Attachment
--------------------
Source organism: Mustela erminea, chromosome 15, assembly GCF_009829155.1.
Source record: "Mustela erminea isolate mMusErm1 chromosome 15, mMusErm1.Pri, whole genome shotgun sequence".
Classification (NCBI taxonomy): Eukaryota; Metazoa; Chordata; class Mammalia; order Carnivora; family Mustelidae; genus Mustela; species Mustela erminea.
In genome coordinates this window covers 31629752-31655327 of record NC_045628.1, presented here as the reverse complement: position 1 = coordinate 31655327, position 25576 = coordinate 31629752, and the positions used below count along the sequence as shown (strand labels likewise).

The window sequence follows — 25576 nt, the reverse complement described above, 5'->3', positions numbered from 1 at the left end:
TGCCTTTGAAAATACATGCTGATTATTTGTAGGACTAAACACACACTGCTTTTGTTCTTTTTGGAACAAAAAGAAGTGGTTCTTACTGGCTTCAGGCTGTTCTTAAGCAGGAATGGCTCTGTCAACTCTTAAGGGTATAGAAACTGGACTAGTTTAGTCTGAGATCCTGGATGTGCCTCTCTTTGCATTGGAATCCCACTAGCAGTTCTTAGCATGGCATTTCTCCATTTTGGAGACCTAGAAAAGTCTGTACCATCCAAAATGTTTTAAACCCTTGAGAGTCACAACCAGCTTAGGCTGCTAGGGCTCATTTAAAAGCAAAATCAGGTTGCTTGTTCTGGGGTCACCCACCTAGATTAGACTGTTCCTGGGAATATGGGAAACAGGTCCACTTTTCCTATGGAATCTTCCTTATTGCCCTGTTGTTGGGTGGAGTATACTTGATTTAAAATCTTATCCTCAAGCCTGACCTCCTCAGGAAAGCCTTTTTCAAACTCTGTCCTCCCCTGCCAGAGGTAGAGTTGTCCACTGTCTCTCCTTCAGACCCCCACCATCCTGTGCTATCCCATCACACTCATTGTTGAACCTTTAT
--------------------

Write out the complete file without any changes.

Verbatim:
Source organism: Mustela erminea, chromosome 15, assembly GCF_009829155.1.
Source record: "Mustela erminea isolate mMusErm1 chromosome 15, mMusErm1.Pri, whole genome shotgun sequence".
Classification (NCBI taxonomy): Eukaryota; Metazoa; Chordata; class Mammalia; order Carnivora; family Mustelidae; genus Mustela; species Mustela erminea.
In genome coordinates this window covers 31629752-31655327 of record NC_045628.1, presented here as the reverse complement: position 1 = coordinate 31655327, position 25576 = coordinate 31629752, and the positions used below count along the sequence as shown (strand labels likewise).

The window sequence follows — 25576 nt, the reverse complement described above, 5'->3', positions numbered from 1 at the left end:
TGCCTTTGAAAATACATGCTGATTATTTGTAGGACTAAACACACACTGCTTTTGTTCTTTTTGGAACAAAAAGAAGTGGTTCTTACTGGCTTCAGGCTGTTCTTAAGCAGGAATGGCTCTGTCAACTCTTAAGGGTATAGAAACTGGACTAGTTTAGTCTGAGATCCTGGATGTGCCTCTCTTTGCATTGGAATCCCACTAGCAGTTCTTAGCATGGCATTTCTCCATTTTGGAGACCTAGAAAAGTCTGTACCATCCAAAATGTTTTAAACCCTTGAGAGTCACAACCAGCTTAGGCTGCTAGGGCTCATTTAAAAGCAAAATCAGGTTGCTTGTTCTGGGGTCACCCACCTAGATTAGACTGTTCCTGGGAATATGGGAAACAGGTCCACTTTTCCTATGGAATCTTCCTTATTGCCCTGTTGTTGGGTGGAGTATACTTGATTTAAAATCTTATCCTCAAGCCTGACCTCCTCAGGAAAGCCTTTTTCAAACTCTGTCCTCCCCTGCCAGAGGTAGAGTTGTCCACTGTCTCTCCTTCAGACCCCCACCATCCTGTGCTATCCCATCACACTCATTGTTGAACCTTTAT